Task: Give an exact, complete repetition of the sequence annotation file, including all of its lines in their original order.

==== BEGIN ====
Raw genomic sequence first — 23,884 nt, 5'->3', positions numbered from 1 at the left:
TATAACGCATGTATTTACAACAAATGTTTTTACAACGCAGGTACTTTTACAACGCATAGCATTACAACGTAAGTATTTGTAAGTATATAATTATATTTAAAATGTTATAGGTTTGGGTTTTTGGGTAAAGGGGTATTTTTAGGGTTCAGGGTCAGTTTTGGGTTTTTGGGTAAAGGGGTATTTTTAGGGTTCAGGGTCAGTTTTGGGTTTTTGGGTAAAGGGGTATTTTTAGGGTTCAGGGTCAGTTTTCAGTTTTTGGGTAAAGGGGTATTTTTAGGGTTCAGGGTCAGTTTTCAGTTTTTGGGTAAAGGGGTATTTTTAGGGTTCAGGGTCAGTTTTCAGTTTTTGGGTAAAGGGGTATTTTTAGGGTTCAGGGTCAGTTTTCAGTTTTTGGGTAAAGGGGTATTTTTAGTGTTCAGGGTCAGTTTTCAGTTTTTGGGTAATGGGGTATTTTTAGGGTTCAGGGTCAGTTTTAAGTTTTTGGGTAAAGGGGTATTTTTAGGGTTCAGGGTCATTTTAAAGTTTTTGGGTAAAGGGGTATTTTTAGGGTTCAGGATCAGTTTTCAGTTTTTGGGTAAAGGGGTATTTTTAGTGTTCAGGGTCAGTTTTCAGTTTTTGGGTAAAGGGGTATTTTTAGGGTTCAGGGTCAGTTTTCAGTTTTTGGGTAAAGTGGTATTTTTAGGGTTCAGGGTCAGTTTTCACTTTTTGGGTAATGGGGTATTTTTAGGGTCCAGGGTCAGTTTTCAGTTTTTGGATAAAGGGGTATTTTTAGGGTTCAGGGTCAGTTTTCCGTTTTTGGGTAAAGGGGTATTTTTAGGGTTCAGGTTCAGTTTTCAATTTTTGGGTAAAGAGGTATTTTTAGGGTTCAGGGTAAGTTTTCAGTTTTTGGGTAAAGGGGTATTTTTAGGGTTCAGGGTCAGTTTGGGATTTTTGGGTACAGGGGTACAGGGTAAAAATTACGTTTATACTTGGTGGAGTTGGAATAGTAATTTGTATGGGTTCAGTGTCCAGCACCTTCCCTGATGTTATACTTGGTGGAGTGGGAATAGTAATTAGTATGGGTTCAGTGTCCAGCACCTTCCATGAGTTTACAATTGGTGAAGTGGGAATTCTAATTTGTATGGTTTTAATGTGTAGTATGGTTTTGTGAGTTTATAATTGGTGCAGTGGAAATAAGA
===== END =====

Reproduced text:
Raw genomic sequence first — 23,884 nt, 5'->3', positions numbered from 1 at the left:
TATAACGCATGTATTTACAACAAATGTTTTTACAACGCAGGTACTTTTACAACGCATAGCATTACAACGTAAGTATTTGTAAGTATATAATTATATTTAAAATGTTATAGGTTTGGGTTTTTGGGTAAAGGGGTATTTTTAGGGTTCAGGGTCAGTTTTGGGTTTTTGGGTAAAGGGGTATTTTTAGGGTTCAGGGTCAGTTTTGGGTTTTTGGGTAAAGGGGTATTTTTAGGGTTCAGGGTCAGTTTTCAGTTTTTGGGTAAAGGGGTATTTTTAGGGTTCAGGGTCAGTTTTCAGTTTTTGGGTAAAGGGGTATTTTTAGGGTTCAGGGTCAGTTTTCAGTTTTTGGGTAAAGGGGTATTTTTAGGGTTCAGGGTCAGTTTTCAGTTTTTGGGTAAAGGGGTATTTTTAGTGTTCAGGGTCAGTTTTCAGTTTTTGGGTAATGGGGTATTTTTAGGGTTCAGGGTCAGTTTTAAGTTTTTGGGTAAAGGGGTATTTTTAGGGTTCAGGGTCATTTTAAAGTTTTTGGGTAAAGGGGTATTTTTAGGGTTCAGGATCAGTTTTCAGTTTTTGGGTAAAGGGGTATTTTTAGTGTTCAGGGTCAGTTTTCAGTTTTTGGGTAAAGGGGTATTTTTAGGGTTCAGGGTCAGTTTTCAGTTTTTGGGTAAAGTGGTATTTTTAGGGTTCAGGGTCAGTTTTCACTTTTTGGGTAATGGGGTATTTTTAGGGTCCAGGGTCAGTTTTCAGTTTTTGGATAAAGGGGTATTTTTAGGGTTCAGGGTCAGTTTTCCGTTTTTGGGTAAAGGGGTATTTTTAGGGTTCAGGTTCAGTTTTCAATTTTTGGGTAAAGAGGTATTTTTAGGGTTCAGGGTAAGTTTTCAGTTTTTGGGTAAAGGGGTATTTTTAGGGTTCAGGGTCAGTTTGGGATTTTTGGGTACAGGGGTACAGGGTAAAAATTACGTTTATACTTGGTGGAGTTGGAATAGTAATTTGTATGGGTTCAGTGTCCAGCACCTTCCCTGATGTTATACTTGGTGGAGTGGGAATAGTAATTAGTATGGGTTCAGTGTCCAGCACCTTCCATGAGTTTACAATTGGTGAAGTGGGAATTCTAATTTGTATGGTTTTAATGTGTAGTATGGTTTTGTGAGTTTATAATTGGTGCAGTGGAAATAAGA